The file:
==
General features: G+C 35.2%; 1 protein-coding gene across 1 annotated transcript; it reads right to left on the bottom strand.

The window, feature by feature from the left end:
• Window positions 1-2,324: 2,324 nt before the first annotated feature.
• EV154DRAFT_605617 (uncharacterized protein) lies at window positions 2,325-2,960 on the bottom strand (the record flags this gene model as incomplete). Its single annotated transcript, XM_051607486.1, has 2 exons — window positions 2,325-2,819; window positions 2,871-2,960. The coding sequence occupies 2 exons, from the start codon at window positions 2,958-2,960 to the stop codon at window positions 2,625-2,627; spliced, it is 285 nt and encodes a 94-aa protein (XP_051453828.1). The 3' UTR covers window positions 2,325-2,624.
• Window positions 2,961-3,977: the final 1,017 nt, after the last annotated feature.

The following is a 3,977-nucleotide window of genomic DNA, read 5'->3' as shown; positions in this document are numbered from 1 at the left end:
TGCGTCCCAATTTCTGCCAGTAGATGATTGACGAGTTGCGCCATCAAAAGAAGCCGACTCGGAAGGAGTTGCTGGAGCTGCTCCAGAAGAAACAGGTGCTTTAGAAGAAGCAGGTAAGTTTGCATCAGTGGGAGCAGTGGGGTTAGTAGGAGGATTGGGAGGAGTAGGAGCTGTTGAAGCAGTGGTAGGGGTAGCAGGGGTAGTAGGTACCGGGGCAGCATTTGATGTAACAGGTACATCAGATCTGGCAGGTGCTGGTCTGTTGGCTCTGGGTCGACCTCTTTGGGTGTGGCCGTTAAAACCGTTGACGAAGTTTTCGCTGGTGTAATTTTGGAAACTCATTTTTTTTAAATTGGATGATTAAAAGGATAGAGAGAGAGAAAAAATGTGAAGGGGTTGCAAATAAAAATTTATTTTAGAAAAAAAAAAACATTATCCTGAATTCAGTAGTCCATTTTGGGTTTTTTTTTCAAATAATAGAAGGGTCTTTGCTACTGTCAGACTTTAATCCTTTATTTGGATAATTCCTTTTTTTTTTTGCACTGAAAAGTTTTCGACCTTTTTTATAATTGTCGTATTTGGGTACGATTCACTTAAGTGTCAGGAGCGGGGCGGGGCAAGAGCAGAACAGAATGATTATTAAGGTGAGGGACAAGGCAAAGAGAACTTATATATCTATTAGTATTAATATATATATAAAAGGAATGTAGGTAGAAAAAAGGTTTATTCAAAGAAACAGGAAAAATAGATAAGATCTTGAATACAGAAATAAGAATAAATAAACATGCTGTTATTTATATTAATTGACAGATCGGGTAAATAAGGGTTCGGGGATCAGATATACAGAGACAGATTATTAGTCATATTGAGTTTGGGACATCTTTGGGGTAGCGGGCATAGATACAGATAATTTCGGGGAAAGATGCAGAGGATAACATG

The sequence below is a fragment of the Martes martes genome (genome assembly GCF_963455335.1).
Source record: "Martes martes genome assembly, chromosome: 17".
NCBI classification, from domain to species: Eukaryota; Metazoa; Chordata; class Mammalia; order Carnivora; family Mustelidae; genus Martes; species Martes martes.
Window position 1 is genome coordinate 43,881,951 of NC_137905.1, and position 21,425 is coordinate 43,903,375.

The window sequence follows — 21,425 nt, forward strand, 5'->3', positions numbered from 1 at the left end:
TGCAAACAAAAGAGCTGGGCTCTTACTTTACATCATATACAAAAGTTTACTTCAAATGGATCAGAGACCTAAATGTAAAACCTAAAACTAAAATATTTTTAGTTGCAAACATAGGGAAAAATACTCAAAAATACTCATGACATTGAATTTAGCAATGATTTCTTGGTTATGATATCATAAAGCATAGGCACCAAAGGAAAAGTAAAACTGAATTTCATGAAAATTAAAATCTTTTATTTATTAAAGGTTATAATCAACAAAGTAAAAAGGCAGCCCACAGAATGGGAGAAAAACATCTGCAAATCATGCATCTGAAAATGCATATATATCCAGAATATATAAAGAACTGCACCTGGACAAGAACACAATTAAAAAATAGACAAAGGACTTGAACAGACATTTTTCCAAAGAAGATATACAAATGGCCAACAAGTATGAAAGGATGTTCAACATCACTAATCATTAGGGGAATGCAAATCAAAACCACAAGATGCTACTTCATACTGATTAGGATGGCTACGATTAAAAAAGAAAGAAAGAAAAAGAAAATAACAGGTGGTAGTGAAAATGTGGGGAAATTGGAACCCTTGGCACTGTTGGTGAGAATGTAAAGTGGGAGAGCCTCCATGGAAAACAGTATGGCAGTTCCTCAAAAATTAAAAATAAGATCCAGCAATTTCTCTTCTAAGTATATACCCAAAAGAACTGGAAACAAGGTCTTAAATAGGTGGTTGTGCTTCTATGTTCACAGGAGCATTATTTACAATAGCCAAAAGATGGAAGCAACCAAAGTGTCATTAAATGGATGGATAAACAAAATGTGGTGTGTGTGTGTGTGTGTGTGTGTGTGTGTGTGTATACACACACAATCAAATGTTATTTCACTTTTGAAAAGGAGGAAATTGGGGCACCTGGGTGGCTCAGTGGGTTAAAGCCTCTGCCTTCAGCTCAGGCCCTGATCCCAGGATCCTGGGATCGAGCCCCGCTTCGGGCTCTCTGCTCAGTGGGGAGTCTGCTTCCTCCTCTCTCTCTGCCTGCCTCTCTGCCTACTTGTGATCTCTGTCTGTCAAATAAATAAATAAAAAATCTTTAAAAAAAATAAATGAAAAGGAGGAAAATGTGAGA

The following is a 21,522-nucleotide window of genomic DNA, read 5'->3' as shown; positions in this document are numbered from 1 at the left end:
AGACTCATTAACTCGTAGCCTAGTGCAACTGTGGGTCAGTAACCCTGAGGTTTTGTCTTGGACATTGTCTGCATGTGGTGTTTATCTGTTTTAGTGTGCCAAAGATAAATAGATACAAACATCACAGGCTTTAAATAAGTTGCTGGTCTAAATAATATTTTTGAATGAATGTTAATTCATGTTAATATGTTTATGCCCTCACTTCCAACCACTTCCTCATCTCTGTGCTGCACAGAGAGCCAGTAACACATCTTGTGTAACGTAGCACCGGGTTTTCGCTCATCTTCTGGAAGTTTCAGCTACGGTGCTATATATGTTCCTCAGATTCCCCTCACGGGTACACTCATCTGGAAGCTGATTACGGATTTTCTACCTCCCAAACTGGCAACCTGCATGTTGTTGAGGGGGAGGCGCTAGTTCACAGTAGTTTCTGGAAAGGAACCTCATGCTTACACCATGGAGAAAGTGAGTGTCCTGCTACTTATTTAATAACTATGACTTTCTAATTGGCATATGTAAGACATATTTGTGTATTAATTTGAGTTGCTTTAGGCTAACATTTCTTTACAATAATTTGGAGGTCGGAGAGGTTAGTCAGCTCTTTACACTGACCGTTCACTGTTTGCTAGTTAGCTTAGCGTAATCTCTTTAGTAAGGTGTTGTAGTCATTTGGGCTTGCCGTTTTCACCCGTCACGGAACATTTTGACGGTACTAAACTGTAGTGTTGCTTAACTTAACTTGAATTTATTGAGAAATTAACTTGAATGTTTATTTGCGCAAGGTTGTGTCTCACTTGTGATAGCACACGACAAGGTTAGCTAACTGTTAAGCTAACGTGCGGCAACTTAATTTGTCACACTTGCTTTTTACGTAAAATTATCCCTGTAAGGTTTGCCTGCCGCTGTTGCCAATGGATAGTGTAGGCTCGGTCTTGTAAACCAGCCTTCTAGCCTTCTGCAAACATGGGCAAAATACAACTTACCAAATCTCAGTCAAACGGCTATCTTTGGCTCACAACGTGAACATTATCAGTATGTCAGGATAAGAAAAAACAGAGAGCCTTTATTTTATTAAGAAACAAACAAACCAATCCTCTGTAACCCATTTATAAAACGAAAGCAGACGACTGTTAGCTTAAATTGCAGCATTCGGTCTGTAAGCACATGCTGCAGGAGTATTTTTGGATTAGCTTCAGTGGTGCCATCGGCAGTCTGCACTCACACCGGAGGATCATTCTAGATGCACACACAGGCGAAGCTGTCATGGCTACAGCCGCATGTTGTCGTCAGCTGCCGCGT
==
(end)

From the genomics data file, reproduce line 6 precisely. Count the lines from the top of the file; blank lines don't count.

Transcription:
The following is a 3,977-nucleotide window of genomic DNA, read 5'->3' as shown; positions in this document are numbered from 1 at the left end: